- Open Access
Impact of different dietary approaches on glycemic control and cardiovascular risk factors in patients with type 2 diabetes: a protocol for a systematic review and network meta-analysis
Systematic Reviews volume 6, Article number: 57 (2017)
Dietary advice is one of the cornerstones in the management of type 2 diabetes mellitus. The American Diabetes Association recommended a hypocaloric diet for overweight or obese adults with type 2 diabetes in order to induce weight loss. However, there is limited evidence on the optimal approaches to control hyperglycemia in type 2 diabetes patients. The aim of the present study is to assess the comparative efficacy of different dietary approaches on glycemic control and blood lipids in patients with type 2 diabetes mellitus in a systematic review including a standard pairwise and network meta-analysis of randomized trials.
Methods and design
We will conduct searches in Cochrane Central Register of Controlled Trials (CENTRAL) on the Cochrane Library, PubMed (from 1966), and Google Scholar. Citations, abstracts, and relevant papers will be screened for eligibility by two reviewers independently. Randomized controlled trials (with a control group or randomized trials with at least two intervention groups) will be included if they meet the following criteria: (1) include type 2 diabetes mellitus, (2) include patients aged ≥18 years, (3) include dietary intervention (different type of diets: e.g., Mediterranean dietary pattern, low-carbohydrate diet, low-fat diet, vegetarian diet, high protein diet); either hypo, iso-caloric, or ad libitum diets, (4) minimum intervention period of 12 weeks. For each outcome measure of interest, random effects pairwise and network meta-analyses will be performed in order to determine the pooled relative effect of each intervention relative to every other intervention in terms of the post-intervention values (or mean differences between the changes from baseline value scores). Subgroup analyses are planned for study length, sample size, age, and sex.
This systematic review will synthesize the available evidence on the comparative efficacy of different dietary approaches in the management of glycosylated hemoglobin (primary outcome), fasting glucose, and cardiovascular risk factors in type 2 diabetes mellitus patients. The results of the present network meta-analysis will influence evidence-based treatment decisions since it will be fundamental for based recommendations in the management of type 2 diabetes.
Systematic review registration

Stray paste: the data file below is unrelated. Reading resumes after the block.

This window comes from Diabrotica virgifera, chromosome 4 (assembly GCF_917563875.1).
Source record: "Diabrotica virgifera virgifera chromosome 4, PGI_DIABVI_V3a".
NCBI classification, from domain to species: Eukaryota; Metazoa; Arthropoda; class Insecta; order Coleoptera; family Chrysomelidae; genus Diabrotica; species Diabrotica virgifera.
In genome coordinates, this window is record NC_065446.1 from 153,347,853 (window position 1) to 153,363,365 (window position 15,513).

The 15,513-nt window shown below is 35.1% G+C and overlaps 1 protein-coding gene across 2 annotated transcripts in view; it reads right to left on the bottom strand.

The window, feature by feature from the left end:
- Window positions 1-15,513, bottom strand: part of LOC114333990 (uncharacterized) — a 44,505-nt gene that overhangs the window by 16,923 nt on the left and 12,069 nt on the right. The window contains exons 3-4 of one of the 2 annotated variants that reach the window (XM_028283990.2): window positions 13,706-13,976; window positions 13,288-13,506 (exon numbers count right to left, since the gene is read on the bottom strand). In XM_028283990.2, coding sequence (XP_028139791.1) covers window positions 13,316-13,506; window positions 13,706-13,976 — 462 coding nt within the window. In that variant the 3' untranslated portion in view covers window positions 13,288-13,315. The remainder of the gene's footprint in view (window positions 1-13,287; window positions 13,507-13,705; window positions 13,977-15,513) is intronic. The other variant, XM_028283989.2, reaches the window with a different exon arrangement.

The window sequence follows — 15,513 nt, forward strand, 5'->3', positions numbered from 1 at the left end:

Type 2 diabetes mellitus (T2DM) is a chronic disease facing a growing number of cases worldwide, making it one of the most serious current health problems. Globally, in 2014 the prevalence of diabetes was estimated to be 9% among adults . Raised blood glucose, insulin resistance, and low insulin sensitivity are the main characteristics of T2DM .
Dietary advice is one of the cornerstones in the management of T2DM . The American Diabetes Association recommends a hypocaloric diet for overweight or obese adults with T2DM in order to induce weight loss . However, there is limited evidence on the optimal approaches to control hyperglycaemia in T2DM patients . The most recent nutrition guidelines of the American Diabetes Association indicate that there is uncertainty regarding the optimal proportion of energy coming from carbohydrates, protein, and fat for patients with T2DM . Emerging evidence suggests that a diet high in monounsaturated fatty acids is associated with improved glycemic control [6–8]. Lifestyle changes can prevent the onset of T2DM as well as its progression. However, due to a wide array of diabetes-associated complications (such as cardiovascular diseases, retinopathy, and neuropathy), a variety of lifestyle changes should be explored to achieve a better protective effect [9, 10].
To our knowledge, up to date, no systematic review and network meta-analysis has been conducted to compare different dietary modifications in the management of T2DM. Some pairwise meta-analyses have been published comparing a higher vs. lower fat diet or different macronutrient compositions [11–13]. One of the most important questions that remains to be answered is which dietary approach offers the most benefits.
Therefore, our aim is to compare the efficacy of different dietary approaches on glycemic control and blood lipids in patients with T2DM in a systematic review including a pairwise and network meta-analysis of randomized trials.
Methods and design
The review was registered in PROSPERO International Prospective Register of Systematic Reviews (https://www.crd.york.ac.uk/PROSPERO/display_record.asp?ID=CRD42016047464). The present systematic review protocol was planned, conducted, and reported in adherence to standards of quality for reporting systematic review and network meta-analysis protocols [14–17] (Additional file 1).
Studies will be included in the meta-analysis if they meet all of the following criteria:
Types of studies
Randomized parallel or cross-over studies comparing different dietary approaches (e.g., dietary approach to stop hypertension; Mediterranean diet, vegetarian diet, Paleolithic diet, low-fat diet, low-carbohydrate diet, high protein diet, low-glycemic index/load diet) with a minimum intervention period of 3 months will be considered for this review.